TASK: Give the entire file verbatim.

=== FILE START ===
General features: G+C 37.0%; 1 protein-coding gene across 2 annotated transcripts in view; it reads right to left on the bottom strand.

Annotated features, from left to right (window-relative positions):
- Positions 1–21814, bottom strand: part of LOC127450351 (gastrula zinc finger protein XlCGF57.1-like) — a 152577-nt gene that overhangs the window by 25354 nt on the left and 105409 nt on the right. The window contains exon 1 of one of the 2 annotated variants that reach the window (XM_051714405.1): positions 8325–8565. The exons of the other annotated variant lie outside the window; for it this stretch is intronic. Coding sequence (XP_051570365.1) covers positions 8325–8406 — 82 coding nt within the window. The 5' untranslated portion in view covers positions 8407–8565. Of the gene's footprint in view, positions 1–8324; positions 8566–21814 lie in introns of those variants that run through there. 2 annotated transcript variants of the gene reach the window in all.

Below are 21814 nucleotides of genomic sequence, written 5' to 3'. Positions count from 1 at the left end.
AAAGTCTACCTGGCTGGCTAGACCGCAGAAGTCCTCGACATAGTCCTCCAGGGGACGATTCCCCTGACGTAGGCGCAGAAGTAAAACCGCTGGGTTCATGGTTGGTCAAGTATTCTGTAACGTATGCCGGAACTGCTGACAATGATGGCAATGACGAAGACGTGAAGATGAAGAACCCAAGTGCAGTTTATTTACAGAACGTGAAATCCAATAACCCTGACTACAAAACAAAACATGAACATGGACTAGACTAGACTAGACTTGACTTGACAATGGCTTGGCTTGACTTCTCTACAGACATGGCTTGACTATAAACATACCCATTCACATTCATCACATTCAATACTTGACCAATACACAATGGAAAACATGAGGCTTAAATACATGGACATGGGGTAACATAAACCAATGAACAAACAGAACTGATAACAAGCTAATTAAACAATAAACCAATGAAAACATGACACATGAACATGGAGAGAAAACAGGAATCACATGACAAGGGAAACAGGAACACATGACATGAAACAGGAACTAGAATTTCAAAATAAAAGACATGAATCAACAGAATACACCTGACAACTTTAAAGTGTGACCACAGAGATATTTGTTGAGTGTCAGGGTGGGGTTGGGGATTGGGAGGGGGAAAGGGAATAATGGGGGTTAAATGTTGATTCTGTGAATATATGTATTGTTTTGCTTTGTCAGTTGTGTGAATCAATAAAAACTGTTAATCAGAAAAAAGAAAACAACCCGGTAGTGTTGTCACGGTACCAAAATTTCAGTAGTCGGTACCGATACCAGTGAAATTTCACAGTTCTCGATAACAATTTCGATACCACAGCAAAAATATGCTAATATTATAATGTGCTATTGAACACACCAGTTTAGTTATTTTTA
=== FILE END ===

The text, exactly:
General features: G+C 37.0%; 1 protein-coding gene across 2 annotated transcripts in view; it reads right to left on the bottom strand.

Annotated features, from left to right (window-relative positions):
- Positions 1–21814, bottom strand: part of LOC127450351 (gastrula zinc finger protein XlCGF57.1-like) — a 152577-nt gene that overhangs the window by 25354 nt on the left and 105409 nt on the right. The window contains exon 1 of one of the 2 annotated variants that reach the window (XM_051714405.1): positions 8325–8565. The exons of the other annotated variant lie outside the window; for it this stretch is intronic. Coding sequence (XP_051570365.1) covers positions 8325–8406 — 82 coding nt within the window. The 5' untranslated portion in view covers positions 8407–8565. Of the gene's footprint in view, positions 1–8324; positions 8566–21814 lie in introns of those variants that run through there. 2 annotated transcript variants of the gene reach the window in all.

Below are 21814 nucleotides of genomic sequence, written 5' to 3'. Positions count from 1 at the left end.
AAAGTCTACCTGGCTGGCTAGACCGCAGAAGTCCTCGACATAGTCCTCCAGGGGACGATTCCCCTGACGTAGGCGCAGAAGTAAAACCGCTGGGTTCATGGTTGGTCAAGTATTCTGTAACGTATGCCGGAACTGCTGACAATGATGGCAATGACGAAGACGTGAAGATGAAGAACCCAAGTGCAGTTTATTTACAGAACGTGAAATCCAATAACCCTGACTACAAAACAAAACATGAACATGGACTAGACTAGACTAGACTTGACTTGACAATGGCTTGGCTTGACTTCTCTACAGACATGGCTTGACTATAAACATACCCATTCACATTCATCACATTCAATACTTGACCAATACACAATGGAAAACATGAGGCTTAAATACATGGACATGGGGTAACATAAACCAATGAACAAACAGAACTGATAACAAGCTAATTAAACAATAAACCAATGAAAACATGACACATGAACATGGAGAGAAAACAGGAATCACATGACAAGGGAAACAGGAACACATGACATGAAACAGGAACTAGAATTTCAAAATAAAAGACATGAATCAACAGAATACACCTGACAACTTTAAAGTGTGACCACAGAGATATTTGTTGAGTGTCAGGGTGGGGTTGGGGATTGGGAGGGGGAAAGGGAATAATGGGGGTTAAATGTTGATTCTGTGAATATATGTATTGTTTTGCTTTGTCAGTTGTGTGAATCAATAAAAACTGTTAATCAGAAAAAAGAAAACAACCCGGTAGTGTTGTCACGGTACCAAAATTTCAGTAGTCGGTACCGATACCAGTGAAATTTCACAGTTCTCGATAACAATTTCGATACCACAGCAAAAATATGCTAATATTATAATGTGCTATTGAACACACCAGTTTAGTTATTTTTA